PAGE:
Connecticut school shooting blamed on ‘godlessness’ by a deranged Mike Huckabee

FORMER Arkansas Governor Mike Huckabee told Fox News viewers after yesterday’s shooting atrocity at an elementary school that the separation of church and state was to blame for violence in schools,

Former Governor Huckabee

Former Governor Huckabee

According to this report, Huckabee said of this latest US atrocity:

We ask why there is violence in our schools, but we have systematically removed God from our schools. Should we be so surprised that schools would become a place of carnage?

He is quoted here as saying:

Maybe we ought to let [God] in on the front end and we wouldn’t have to call him to show up when it’s all said and done at the back end.

As the Huffington Post points out, it’s not the first time Huckabee has expressed this view.

In July, the witless Christian fundie said:

We don’t have a crime problem, a gun problem or even a violence problem. What we have is a sin problem. And since we’ve ordered God out of our schools, and communities, the military and public conversations, you know we really shouldn’t act so surprised … when all hell breaks loose.

His comments spurred a slew of negative reactions on Twitter, with one person calling him “an idiot” and another saying he used the shooting as an:

Opportunity for a sleazy political move.

A total of 27 people ­– 20 of them young children – died yesterday at Sandy Hook Elementary School in Newtown, Connecticut when a man police have identified as 20-year-old Adam Lanza went on a shooting spree

His mother, a teacher at the school, was found dead at a Newtown residence.

Lanza himself also was kiled, with authorities saying they believe he took his own life.

Hat tip: Trevor Blake


102 responses to “Connecticut school shooting blamed on ‘godlessness’ by a deranged Mike Huckabee”

  1. Broga says:

    “whether this is a result of secularism or religion is bound to be one of them.”

    I don’t think it is bound to be “one of them.” What we may be leaving unexamined is that the human species is the most destructive pest on the planet. We are vile lovers of cruelty to our own kind and to other animals. A species a day is being exterminated. We raze the forests, poison the seas and pollute the air. If there is profit to be made we will kill the last of the whales, tigers, wolves,great apes. And nothing entertains us as much as torture and killing. And that killing includes our own kind and is often done with indifference by those far from the killing.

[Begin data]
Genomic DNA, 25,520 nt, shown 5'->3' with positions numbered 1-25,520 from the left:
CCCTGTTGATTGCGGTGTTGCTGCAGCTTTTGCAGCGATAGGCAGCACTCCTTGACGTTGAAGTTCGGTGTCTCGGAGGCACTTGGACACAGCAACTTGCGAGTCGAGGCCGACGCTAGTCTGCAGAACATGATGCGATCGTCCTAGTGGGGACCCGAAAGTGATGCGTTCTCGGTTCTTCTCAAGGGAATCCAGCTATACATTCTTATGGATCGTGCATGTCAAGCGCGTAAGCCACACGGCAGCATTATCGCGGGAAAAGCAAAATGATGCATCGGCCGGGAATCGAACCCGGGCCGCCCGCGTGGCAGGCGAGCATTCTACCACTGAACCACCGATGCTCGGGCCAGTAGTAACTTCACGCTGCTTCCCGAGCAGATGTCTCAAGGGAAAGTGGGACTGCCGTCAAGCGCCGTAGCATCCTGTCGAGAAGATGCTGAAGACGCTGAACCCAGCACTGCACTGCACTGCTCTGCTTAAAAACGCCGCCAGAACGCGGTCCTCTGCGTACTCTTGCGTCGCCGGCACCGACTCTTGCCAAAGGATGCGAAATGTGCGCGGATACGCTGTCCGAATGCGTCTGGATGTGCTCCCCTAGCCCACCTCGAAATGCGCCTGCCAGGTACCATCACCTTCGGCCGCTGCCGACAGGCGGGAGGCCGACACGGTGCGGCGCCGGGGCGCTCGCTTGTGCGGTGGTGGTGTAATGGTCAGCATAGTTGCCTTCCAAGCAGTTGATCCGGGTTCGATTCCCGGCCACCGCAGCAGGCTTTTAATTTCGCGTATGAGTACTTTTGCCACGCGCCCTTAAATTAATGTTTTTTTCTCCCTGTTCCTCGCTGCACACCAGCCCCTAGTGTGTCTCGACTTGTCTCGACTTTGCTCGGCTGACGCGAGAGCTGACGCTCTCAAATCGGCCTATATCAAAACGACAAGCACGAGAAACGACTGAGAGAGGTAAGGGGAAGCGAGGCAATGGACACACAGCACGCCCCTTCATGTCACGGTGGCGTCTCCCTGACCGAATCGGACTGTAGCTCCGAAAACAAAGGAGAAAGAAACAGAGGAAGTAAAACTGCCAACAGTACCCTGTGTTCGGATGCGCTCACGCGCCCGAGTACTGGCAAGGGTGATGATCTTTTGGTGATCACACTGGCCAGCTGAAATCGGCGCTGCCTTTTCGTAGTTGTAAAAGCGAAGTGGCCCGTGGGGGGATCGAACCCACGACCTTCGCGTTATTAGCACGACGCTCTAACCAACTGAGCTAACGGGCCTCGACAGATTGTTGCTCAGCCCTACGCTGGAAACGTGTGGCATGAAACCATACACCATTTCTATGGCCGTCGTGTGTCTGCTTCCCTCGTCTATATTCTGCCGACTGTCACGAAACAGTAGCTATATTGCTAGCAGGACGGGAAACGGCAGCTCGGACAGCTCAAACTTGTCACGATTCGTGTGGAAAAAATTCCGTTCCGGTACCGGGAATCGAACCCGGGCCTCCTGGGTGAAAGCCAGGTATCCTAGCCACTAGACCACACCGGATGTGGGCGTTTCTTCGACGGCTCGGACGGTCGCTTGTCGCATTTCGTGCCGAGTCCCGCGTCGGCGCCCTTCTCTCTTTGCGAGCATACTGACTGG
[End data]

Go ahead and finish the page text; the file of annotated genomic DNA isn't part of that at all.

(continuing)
There is a positive aspect. We do have reason. We do have the capacity for insight. We do have the ability to recognise our own defects. But the greatest block on the mature and intelligent exercise of these is religion. The pope and the madmen in the Vatican block as far as they can birth control on an over crowded planet. Science is attacked in schools by the absurdity of creationism. Some religions are so convinced of their own rightness that they are prepared to torture and kill any who disagree.

    We have the brains and insight to solve these problems. There are a great many good people who want to solve them. But religion paralyses thought and action. We are in fact in the midst of one of the planet’s great extinctions and we live, doing little, in a fool’s paradise largely created by religion. More than 99 per cent of all species who existed have become extinct. That includes the dinosaurs who existed for 100 million years. Humans perhaps for a million or so. I think the tipping point has passed because we are still too besotted with ourselves to do anything.

    Religion poisons everything.

  2. Ken says:

    That was an interesting post, Broga. I agree with quite a bit of it, but for different reasons. A fallen, sinful humanity can be (or rather is) unloving, selfish and cruel, and can even use or abuse religion of one sort or another to be cruel.

    Where I disagree is in that you see all this as the effect of outside influences on man’s behaviour, religion in particular. I see it (coz the NT sees it) as coming from within (that’s where the poison is), so even if you got rid of all religion or politics or idealogy, these problems wouldn’t go away. That’s not do deny the role of environment, but to limit it. It’s the end of the excuse ‘I couldn’t help it, I did it because …’ and then insert any number of external factors on which to shift the blame.